Suppliers to wait longer as county bosses audit Sh153b pending bills

COG Chair Ann Waiguru consults with her Tharaka Nithi counterpart Muthomi Njuki during the governors' retreat in Naivasha. [Antony Gitonga, Standard]

Contractors and suppliers of goods and services to counties face a longer wait for their billions of shillings as governors form committees to scrutinise the pending bills before payment can start.

Counties collectively owed suppliers and contractors Sh153.02 billion by the end of June 2022, but the settlement of the amount now lies in the hands of pending bills verification and audit taskforces.

Governors have since last month been forming taskforces which are expected to comb through massive records and even physically inspect the projects done or goods supplied before payment can be done.

Machakos, Turkana, Trans Nzoia and Kitui governors have become the latest county chiefs to gazette pending bills verification committees.

Other counties that have taken this route include Kilifi, Nyandarua, Bungoma, Kericho and Murang'a even as many contractors and suppliers cry foul over mounting loan defaults as they wait for their money.

The committees, with membership of between seven and 15 members are expected to scrutinise all the alleged pending bills and recommend to governors the ones that are genuine.

The verification process will involve asking all the suppliers and contractors claiming to be owed by the counties to submit claims to the committee for consideration.

The committees will review the bills, record descriptions of the works done, goods supplied or services given and the dates, including exact locations. This will be followed by obtaining evidence of the delivery of goods or performance of the services and then quantifying and evaluating the value for money of the work done, goods delivered, or services given.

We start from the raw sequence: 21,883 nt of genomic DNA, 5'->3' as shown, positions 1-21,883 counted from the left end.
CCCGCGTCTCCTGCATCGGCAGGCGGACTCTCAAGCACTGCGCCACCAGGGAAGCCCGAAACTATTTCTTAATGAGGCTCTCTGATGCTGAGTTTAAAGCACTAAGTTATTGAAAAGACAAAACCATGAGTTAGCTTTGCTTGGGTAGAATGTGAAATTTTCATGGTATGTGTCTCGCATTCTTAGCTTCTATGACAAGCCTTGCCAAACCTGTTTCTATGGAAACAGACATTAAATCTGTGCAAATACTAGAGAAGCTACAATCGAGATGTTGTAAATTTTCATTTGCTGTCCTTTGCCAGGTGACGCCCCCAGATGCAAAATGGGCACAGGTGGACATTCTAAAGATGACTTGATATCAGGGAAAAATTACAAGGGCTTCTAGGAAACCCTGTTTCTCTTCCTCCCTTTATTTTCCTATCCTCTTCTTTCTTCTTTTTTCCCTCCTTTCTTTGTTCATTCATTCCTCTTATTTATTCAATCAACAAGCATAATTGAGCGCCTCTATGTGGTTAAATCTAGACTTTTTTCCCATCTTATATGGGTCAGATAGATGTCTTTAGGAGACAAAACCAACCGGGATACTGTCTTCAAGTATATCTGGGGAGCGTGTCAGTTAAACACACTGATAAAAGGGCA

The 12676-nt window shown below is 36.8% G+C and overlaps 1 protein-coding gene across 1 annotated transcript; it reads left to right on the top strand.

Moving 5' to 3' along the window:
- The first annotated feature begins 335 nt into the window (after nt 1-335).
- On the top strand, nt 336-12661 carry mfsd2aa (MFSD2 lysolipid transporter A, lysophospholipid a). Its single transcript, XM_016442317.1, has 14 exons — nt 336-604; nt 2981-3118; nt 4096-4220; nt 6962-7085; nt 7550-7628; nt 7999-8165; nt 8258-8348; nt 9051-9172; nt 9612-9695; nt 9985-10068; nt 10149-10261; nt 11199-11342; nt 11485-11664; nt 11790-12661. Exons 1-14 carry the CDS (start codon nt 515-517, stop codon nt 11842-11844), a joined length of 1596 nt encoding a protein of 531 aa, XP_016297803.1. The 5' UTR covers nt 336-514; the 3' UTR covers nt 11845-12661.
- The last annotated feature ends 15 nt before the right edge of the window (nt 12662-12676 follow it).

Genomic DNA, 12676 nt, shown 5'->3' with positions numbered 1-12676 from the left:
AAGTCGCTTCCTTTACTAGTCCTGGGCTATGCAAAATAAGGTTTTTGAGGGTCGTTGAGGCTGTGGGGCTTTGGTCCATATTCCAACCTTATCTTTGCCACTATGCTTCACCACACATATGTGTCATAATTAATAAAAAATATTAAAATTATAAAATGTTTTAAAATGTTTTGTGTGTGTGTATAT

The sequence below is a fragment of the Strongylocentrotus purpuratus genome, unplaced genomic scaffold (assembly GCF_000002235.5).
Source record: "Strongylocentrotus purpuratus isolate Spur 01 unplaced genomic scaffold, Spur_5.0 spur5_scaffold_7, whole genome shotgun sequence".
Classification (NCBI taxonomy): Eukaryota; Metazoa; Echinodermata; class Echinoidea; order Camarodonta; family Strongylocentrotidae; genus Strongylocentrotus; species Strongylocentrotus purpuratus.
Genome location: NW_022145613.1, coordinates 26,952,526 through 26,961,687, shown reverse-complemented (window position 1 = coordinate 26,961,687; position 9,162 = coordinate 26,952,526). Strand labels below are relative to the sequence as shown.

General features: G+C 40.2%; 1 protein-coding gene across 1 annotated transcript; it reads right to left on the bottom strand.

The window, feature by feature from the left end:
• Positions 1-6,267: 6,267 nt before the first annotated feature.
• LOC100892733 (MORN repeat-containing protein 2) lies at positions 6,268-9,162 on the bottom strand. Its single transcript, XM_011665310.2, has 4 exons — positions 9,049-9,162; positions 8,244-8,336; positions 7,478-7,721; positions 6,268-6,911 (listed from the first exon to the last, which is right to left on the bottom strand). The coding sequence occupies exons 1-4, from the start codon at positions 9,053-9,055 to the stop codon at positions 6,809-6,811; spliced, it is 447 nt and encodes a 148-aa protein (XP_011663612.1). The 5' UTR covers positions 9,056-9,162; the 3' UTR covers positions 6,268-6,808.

The new county bosses now face the test of cleaning the pending bills' mess inherited from their predecessors as well as actualising the promises they made to the electorate before the August 9 polls.

Verification process

Similar scrutiny was undertaken in 2019 after an order from the now-retired President Uhuru Kenyatta. The then Auditor General Edward Ouko revealed that the verification process unearthed Sh35 billion in pending bills that were either fake or not meeting the threshold for payment.

This means suppliers and contractors could be in for another back and forth with some governors already doubting the validity of the latest stock of pending bills.

Murang'a Governor Irungu Kang'ata in September told KTN News in an interview that about Sh1.8 billion of the over Sh2 billion pending bills in his county could be fake.

"In the verification process, the only bills that have been claimed are worth Sh900 million. And upon further scrutiny, I am sure that the figure will go down," he said.

Turkana County, which has put up a nine-member committee with four people on the secretariat will also be checking whether there was fraud.

"The taskforce will identify cases where there may have been corrupt, fraudulent and false claims against the county government and make appropriate recommendations to the relevant government/State departments," reads the scope of work in part.

Fifteen out of the 18 counties that were owing suppliers and contractors at least Sh1 billion by end of June are all now under new governors.Nairobi County alone had pending bills amounting to Sh99.06 billion at the end of June this year, according to data from the office of Controller of Budget.

Kiambu, Mombasa, Wajir and Tran Nzoia counties - all with new governors - close the list of top five counties with the highest pending bills at Sh5.87 billion, Sh5.23 billion, Sh3.47 billion and Sh2.86 billion respectively.

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